Heroes: TONY VIRAMONTES

Heroes: TONY VIRAMONTES

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Heroes: TONY VIRAMONTES

Known for his use of bold lines and color, the famed fashion artist’s legacy has prompted numerous reimaginations in the world of illustration

Known for his use of bold lines and color, the famed fashion artist’s legacy has prompted numerous reimaginations in the world of illustration

Text: Kala Herh

Tony Viramontes thrived on hubbub. In the ‘80s, the artist’s Manhattan studio was always filled with music, packed with people and scattered with sketches. Viramontes would fire off a few drawings a minute of what he saw—according to close friends, he simply threw those that no longer served him to the floor. “It is essential to capture the image; not a detail, not a garment or an expression, but an impression,” Viramontes once said. His illustrations, characterized by dynamic figures with flashing eyes and red lips, distilled his subjects’ essence with a few slashing strokes of his charcoal pencil.

It may seem like the last place an artist would be inspired, but the Mexican-American fashion illustrator started piecing together his artistic perceptions at bullfights. Many art critics attribute the vigorous energy that pulsates throughout his work to this early exposure; each stroke is full of power and attack, almost mimicking the swift movements of the toros. Enamored by the matadors’ bright garments, the young Viramontes also developed an intense appreciation for elegant, yet brash masculinity. Viramontes’ work blurred the boundaries of gender and sexuality: his work freed men from their traditional, functional uniforms and transformed them into more delicate, sensuous figures. And thus, his images ushered a new dialogue in fashion imagery, one that offered a new, softer take on how men were shown.

In a few quick strokes, Viramontes could teleport you into the realm of high fashion. At a time where other illustrators capitalized on classic elegance, Viramontes’s practice (complete with jagged lines, punchy colors and penetrating gazes) broke the rules and pushed the concept of what fashion illustration should be. In 1984, a decade after he started working, the fashion world caught on. After an introduction by fashion editor Franca Sozzani, Viramontes’ work became a regular feature in the pages of Vogue, Harper’s Bazaar, and Tatler. Viramontes extended his creativity to music albums as well, including Arcadia’s So Red the Rose, Donna Summer’s All Systems Go, and Janet Jackson’s Control. The latter emerged as one of the most iconic album sleeves ever, evoking a sense of movement and fluidity that mirrored Jackson’s militaristic dancing. “He was very creative, and I believe one day his work will be iconic,” said Jackson in 2013.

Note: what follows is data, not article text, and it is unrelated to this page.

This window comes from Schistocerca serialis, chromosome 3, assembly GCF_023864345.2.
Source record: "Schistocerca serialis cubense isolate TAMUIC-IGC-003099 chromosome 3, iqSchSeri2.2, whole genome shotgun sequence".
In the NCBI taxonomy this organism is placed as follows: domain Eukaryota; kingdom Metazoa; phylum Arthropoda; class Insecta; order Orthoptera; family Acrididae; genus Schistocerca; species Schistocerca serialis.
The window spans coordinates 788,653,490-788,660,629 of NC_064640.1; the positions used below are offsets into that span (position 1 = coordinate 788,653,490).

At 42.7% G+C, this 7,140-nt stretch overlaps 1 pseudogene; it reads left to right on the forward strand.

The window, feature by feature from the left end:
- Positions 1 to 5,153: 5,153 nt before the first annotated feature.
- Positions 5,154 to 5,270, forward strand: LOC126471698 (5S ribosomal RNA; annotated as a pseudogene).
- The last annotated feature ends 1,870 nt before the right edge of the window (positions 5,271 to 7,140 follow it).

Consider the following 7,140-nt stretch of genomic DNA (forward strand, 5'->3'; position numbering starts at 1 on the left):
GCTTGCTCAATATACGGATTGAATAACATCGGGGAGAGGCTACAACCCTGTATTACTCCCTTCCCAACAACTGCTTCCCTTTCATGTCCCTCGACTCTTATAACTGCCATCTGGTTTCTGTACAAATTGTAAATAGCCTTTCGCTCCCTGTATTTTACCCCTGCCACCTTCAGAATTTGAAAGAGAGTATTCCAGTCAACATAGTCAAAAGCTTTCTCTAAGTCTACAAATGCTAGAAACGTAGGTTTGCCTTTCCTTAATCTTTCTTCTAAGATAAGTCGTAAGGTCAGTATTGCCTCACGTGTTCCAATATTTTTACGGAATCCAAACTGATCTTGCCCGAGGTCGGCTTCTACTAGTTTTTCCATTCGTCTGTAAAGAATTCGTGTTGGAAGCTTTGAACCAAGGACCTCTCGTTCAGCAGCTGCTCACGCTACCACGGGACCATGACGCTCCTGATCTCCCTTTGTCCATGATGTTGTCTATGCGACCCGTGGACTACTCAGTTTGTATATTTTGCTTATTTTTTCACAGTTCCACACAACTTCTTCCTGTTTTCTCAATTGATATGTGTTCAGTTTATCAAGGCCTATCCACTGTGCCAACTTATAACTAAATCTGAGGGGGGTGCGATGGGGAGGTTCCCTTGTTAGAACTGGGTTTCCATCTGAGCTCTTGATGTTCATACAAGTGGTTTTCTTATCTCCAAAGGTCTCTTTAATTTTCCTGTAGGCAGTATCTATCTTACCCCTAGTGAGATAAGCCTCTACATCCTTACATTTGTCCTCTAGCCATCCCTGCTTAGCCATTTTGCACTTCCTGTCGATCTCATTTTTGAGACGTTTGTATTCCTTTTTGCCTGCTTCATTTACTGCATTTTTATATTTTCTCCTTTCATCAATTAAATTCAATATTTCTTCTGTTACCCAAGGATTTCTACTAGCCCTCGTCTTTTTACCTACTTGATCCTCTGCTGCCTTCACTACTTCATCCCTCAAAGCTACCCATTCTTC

While he created some of pop culture’s most indelible imagery, Viramontes was quite an underwritten figure. While he was alive, he was often omitted from anthologies and retrospectives and after his death in 1988, which was caused due to complications with HIV, he and his work slipped from view entirely. “No history of 20th-century fashion illustration can be complete without recognizing the achievements of Tony Viramontes,” art journalist Dean Rhys Morgan told Forbes in 2013. Only recently has his life and work resurfaced, thanks to Morgan’s book Bold, Beautiful and Damned: The World of 1980s Fashion Illustrator Tony Viramontes. “I want to bring out and express a mood,” Viramontes said on depicting unconventional beauty. “I want to convey my inner world through a medium controlled by my own hand.” And the world is richer for him sharing it.

Credits:

Tony Viramontes and Mike Hill, Courtesy of Tony Viramontes Studio Archive

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